Fear Growing Senator Boxer Won’t Deliver Progressive Transportation Act

Dallas_High_Five.jpgThe "High Five" in Dallas, via jmmadrid on Flickr

California Senator Barbara Boxer will be at the center of a battle over whether or not the reauthorization of the transportation bill will address the global warming impacts of transportation, given her Senate Environment and Public Works (EPW) Committee is responsible for writing much of the bill’s language. Any chance of reforming the transportation bill, which advocates are clamoring for, will require deft political maneuvering to mollify ranking
committee member Senator James Inhofe. 

Several sources said that Boxer’s cooperation
with Inhofe is simple math. The $312 billion baseline for transportation over six years is insufficient to meet state of good repair needs and set the country on a course for innovation. Minnesota
Representative James Oberstar, chair of the House Transportation
Committee, has suggested $400-500 billion would be needed, while the American Association of State Highway and Transportation Organizations (AASHTO) and the American Public Transit Association
(APTA) argue in their Bottom Line Report that at least $160 billion will be needed annually. In order get from $312 billion to $500
billion or better, Boxer will need to get approval for new revenue
streams, which would require a filibuster-proof majority, something she
might not get without Inhofe and other reluctant members on the committee. 

Several interviewees also pointed to Senator Boxer’s
alliance with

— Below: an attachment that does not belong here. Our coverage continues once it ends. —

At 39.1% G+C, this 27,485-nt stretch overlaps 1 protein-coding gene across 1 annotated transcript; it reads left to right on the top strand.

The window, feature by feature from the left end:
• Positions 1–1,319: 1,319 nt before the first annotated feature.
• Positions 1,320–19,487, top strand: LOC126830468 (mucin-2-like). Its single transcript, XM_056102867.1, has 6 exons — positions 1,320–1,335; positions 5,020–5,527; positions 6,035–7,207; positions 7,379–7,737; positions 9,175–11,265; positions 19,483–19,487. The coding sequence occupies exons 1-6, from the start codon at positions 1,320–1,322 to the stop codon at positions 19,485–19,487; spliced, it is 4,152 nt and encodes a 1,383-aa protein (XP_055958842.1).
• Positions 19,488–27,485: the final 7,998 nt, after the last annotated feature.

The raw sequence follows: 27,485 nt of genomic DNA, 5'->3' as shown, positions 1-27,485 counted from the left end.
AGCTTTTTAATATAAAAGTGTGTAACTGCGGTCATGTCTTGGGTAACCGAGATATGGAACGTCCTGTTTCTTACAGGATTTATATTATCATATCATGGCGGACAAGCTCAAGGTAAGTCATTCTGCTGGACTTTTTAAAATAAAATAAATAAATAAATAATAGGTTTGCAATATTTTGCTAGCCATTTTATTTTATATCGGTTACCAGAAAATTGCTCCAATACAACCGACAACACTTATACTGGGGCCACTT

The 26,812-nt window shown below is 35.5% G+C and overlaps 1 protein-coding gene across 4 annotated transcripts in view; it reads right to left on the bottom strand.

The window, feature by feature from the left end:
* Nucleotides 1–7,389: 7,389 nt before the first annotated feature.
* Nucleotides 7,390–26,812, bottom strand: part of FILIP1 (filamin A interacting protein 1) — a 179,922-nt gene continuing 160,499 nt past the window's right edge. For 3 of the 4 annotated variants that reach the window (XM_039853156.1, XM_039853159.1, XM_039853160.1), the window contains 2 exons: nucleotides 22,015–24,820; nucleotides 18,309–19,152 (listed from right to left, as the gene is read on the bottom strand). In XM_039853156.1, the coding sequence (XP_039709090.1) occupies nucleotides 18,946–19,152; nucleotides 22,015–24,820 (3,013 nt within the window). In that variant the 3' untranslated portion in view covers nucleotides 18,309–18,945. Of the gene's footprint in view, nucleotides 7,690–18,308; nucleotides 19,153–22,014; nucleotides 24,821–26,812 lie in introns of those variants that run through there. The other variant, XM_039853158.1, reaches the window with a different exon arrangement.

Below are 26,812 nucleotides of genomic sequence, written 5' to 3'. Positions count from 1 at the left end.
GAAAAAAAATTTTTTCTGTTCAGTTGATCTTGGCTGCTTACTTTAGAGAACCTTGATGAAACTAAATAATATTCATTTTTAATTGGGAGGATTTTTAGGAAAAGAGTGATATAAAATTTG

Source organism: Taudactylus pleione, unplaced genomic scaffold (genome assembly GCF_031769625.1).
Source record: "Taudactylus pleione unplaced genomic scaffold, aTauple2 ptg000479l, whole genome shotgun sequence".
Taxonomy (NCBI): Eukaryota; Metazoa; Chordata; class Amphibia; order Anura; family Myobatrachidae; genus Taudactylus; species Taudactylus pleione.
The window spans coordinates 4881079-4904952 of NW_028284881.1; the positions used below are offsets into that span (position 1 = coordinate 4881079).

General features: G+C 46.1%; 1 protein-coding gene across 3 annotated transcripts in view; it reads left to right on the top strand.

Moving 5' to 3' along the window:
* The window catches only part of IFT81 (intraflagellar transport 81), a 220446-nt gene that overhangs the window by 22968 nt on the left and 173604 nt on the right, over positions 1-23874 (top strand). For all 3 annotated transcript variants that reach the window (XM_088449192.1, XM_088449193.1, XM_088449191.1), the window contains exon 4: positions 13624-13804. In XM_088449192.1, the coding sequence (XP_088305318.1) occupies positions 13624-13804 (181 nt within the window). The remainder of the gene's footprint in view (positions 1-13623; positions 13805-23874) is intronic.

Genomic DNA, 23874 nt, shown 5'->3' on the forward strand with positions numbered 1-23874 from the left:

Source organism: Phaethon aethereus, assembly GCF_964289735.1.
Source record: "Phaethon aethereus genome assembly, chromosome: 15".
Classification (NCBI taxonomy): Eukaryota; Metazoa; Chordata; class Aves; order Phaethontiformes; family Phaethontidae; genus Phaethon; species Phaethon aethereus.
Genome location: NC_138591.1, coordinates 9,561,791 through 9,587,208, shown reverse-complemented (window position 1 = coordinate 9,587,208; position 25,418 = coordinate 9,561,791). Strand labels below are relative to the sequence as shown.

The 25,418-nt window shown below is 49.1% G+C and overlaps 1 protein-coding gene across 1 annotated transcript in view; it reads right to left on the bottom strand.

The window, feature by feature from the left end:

Inhofe on an amendment in the federal stimulus bill for an additional
$50 billion in highway money as a bad sign.

"You have polar bears and glaciers on your website… then throw people back in their cars?" said one official who insisted on anonymity.

Because Boxer has traditionally been a champion for environmental causes, several advocates said that monitoring her on this issue would be new and potentially uncomfortable. TransForm Executive Director Stuart Cohen said he first saw a red flag late in 2008 when Senator Boxer spoke in San Francisco about highway and road infrastructure needs in the stimulus bill while failing to mention transit.  But, Cohen added, "we would have to adjust to the idea of watchdogging Senator Boxer; she has been such a reliable ally."

Transportation for America (T4A)
Communications
Director David Goldberg said an appropriately large sum of money is needed in any discussion of the transportation bill, but he was more concerned about how legislators would spend that
money. "We think there is a need of at least $500 billion, but
support is contingent on reforms that would make it a wise investment."

Colin
Peppard, Climate and Infrastructure Campaign Director for the
Environmental Defense Fund echoed the T4A sentiment. "What
we’ve gotten for our money so far is not a good deal," he said. "The public wants
a better product. Hopefully the authorization lays out priorities that
enhance safety and focuses on investment in new capacity that increases
energy independence and reduces greenhouse gases." 

Getting Inhofe, one of the premier
global warming deniers, to support a bill that calls for reducing greenhouse gas impacts from driving would be a political coup. He has said that environmental review is an
onerous burden for infrastructure investment and that the inclusion of
global warming rhetoric in a transportation act is unacceptable. From a